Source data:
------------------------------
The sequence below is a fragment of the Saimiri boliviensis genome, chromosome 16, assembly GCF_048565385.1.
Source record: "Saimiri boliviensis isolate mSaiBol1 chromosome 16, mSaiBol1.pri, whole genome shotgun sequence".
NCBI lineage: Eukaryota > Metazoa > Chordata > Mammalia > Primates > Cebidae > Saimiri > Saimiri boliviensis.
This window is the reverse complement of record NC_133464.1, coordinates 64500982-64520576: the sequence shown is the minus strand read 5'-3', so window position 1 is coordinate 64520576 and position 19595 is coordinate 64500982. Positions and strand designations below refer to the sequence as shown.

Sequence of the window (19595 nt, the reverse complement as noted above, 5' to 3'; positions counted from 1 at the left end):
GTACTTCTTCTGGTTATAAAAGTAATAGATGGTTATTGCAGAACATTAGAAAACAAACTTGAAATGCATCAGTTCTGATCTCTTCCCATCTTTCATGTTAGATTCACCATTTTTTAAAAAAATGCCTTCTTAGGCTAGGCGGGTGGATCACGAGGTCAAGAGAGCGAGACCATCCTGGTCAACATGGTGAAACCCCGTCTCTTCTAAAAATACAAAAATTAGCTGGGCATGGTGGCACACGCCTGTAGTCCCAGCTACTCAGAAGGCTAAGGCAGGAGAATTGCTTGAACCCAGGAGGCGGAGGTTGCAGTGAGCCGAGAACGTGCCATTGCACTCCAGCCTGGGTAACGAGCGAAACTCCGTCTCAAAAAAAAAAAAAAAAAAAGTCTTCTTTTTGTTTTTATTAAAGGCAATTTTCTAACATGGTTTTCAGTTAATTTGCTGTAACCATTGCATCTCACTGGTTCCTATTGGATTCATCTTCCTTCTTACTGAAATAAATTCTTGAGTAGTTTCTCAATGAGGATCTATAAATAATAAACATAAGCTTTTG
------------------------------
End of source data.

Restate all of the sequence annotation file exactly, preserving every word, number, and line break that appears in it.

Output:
The sequence below is a fragment of the Saimiri boliviensis genome, chromosome 16, assembly GCF_048565385.1.
Source record: "Saimiri boliviensis isolate mSaiBol1 chromosome 16, mSaiBol1.pri, whole genome shotgun sequence".
NCBI lineage: Eukaryota > Metazoa > Chordata > Mammalia > Primates > Cebidae > Saimiri > Saimiri boliviensis.
This window is the reverse complement of record NC_133464.1, coordinates 64500982-64520576: the sequence shown is the minus strand read 5'-3', so window position 1 is coordinate 64520576 and position 19595 is coordinate 64500982. Positions and strand designations below refer to the sequence as shown.

Sequence of the window (19595 nt, the reverse complement as noted above, 5' to 3'; positions counted from 1 at the left end):
GTACTTCTTCTGGTTATAAAAGTAATAGATGGTTATTGCAGAACATTAGAAAACAAACTTGAAATGCATCAGTTCTGATCTCTTCCCATCTTTCATGTTAGATTCACCATTTTTTAAAAAAATGCCTTCTTAGGCTAGGCGGGTGGATCACGAGGTCAAGAGAGCGAGACCATCCTGGTCAACATGGTGAAACCCCGTCTCTTCTAAAAATACAAAAATTAGCTGGGCATGGTGGCACACGCCTGTAGTCCCAGCTACTCAGAAGGCTAAGGCAGGAGAATTGCTTGAACCCAGGAGGCGGAGGTTGCAGTGAGCCGAGAACGTGCCATTGCACTCCAGCCTGGGTAACGAGCGAAACTCCGTCTCAAAAAAAAAAAAAAAAAAAGTCTTCTTTTTGTTTTTATTAAAGGCAATTTTCTAACATGGTTTTCAGTTAATTTGCTGTAACCATTGCATCTCACTGGTTCCTATTGGATTCATCTTCCTTCTTACTGAAATAAATTCTTGAGTAGTTTCTCAATGAGGATCTATAAATAATAAACATAAGCTTTTG